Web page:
Wednesday, February 22, 2017

    Top 10 Saddle Fitting Myths

    The internet is chock full of information, but sometimes it can be frustrating not knowing what is true and what is not. Myths abound in the area of saddle fitting, and we sort through these myths with our customers on a daily basis. These myths can cause frustration as well as cost you money, so beware of the following:


    Quite a few times per week we find ourselves explaining that one size saddle does not fit all horses. This seems like basic information, but for a first-time horse owner, it can be baffling to find that not only do saddles come with different seat sizes for you, but they also come with different tree sizes for your horse. We tried to make a simple way for customers to measure their horses to find out what size bar they need and came up with our handy, printable gullet templates. Regardless of how much your horse weighs or how wide you think his back is, measuring just to make sure can save you the headache of returning an ill-fitting saddle.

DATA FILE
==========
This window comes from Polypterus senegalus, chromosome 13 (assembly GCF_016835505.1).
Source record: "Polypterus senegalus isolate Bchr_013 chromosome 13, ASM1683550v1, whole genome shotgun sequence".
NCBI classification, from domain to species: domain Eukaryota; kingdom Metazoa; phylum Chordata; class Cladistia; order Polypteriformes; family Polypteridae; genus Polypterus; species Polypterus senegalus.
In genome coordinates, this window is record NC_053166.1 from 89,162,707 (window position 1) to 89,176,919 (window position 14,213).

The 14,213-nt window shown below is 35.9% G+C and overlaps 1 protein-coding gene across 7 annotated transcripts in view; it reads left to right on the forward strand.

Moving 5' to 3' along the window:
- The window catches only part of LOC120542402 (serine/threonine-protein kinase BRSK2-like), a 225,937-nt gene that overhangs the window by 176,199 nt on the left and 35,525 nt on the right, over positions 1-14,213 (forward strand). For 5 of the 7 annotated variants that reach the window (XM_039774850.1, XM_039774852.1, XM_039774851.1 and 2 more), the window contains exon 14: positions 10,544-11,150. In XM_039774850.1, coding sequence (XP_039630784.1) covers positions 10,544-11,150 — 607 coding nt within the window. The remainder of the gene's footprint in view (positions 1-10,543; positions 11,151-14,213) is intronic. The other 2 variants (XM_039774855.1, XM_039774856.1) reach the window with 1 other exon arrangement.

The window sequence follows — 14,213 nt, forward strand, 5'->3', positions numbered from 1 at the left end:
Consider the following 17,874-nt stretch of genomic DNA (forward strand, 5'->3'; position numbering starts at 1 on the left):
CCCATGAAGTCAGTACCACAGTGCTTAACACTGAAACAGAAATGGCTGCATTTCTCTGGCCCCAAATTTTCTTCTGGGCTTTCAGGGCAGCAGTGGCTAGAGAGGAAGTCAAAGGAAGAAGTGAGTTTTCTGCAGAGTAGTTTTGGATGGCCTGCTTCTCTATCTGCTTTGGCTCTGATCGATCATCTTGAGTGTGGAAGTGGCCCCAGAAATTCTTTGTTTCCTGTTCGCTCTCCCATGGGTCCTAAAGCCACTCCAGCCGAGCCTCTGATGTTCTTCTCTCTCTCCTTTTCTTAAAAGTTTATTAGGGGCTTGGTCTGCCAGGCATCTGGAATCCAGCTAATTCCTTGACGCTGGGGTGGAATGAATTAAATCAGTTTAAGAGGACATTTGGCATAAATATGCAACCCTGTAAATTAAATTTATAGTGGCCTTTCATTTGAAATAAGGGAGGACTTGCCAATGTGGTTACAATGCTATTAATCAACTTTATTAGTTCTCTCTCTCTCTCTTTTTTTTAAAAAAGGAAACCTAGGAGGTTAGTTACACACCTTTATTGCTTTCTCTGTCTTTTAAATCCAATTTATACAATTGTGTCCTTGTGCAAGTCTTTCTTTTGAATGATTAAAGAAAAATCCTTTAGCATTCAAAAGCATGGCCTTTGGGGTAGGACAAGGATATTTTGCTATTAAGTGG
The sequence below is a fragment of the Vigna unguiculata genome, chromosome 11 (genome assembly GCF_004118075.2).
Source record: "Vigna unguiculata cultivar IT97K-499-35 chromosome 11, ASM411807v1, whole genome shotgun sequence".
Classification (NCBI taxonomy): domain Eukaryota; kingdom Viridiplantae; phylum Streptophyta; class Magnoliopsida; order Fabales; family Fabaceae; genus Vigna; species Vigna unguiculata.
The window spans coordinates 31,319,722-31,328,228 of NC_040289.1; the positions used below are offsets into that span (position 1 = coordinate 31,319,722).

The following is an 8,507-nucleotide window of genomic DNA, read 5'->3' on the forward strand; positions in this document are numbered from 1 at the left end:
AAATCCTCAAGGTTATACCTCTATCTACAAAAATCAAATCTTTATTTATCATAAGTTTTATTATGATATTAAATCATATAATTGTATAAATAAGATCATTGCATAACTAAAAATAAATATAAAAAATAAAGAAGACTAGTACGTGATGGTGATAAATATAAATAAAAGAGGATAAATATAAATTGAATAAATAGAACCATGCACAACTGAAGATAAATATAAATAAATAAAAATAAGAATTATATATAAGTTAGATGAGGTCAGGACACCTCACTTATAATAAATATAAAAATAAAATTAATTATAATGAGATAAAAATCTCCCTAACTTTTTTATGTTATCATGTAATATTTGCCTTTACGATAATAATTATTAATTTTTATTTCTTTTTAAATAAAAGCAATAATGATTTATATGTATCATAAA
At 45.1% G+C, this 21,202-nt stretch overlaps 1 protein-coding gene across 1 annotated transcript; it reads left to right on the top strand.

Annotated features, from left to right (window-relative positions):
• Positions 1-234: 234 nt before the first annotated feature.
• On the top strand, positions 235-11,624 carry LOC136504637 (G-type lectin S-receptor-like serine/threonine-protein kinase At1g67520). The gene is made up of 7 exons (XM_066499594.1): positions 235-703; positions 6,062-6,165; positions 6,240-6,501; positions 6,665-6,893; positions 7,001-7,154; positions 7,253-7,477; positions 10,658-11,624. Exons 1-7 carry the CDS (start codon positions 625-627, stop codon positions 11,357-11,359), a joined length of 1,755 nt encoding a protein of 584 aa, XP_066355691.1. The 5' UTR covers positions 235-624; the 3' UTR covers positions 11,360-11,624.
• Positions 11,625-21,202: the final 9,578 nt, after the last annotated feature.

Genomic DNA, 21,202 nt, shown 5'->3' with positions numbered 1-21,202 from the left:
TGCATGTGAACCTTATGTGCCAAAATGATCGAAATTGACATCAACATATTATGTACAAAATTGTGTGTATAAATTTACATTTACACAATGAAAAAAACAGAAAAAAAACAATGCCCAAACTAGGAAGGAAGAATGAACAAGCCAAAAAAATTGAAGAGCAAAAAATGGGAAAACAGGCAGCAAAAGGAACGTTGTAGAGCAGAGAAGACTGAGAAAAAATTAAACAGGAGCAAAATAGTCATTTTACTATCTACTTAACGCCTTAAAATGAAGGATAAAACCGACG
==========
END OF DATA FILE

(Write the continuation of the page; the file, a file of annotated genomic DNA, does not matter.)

There is a rare exception to this myth, and that’s if you have two horses that are extremely similar in weight, back width, back length, and wither shape. But a mere 25 pounds in the wrong spot, a 3 inch shorter back, or a slightly higher wither can mean a saddle fitting one horse and hurting another. If you’re shopping for two horses, we recommend focusing on one horse at a time instead of trying to come up with a compromise between the two. Compromising saddle fit is, quite frankly, compromising your horse’s comfort and therefore, his behavior as well.


    Many horse owners think that putting a good saddle pad under an ill-fitting saddle will alleviate pinching, slipping, or uneven pressure. Good saddle pads can cause the saddle to fit better. There is much technology in the pad industry to help a saddle fit better and you should take advantage of that technology. Padding-up to help eliminate sores from a poor fitting saddle is not a good choice. For example, if a saddle is too narrow, padding up to buffer the pressure will make the horse wider which will cause more pressure.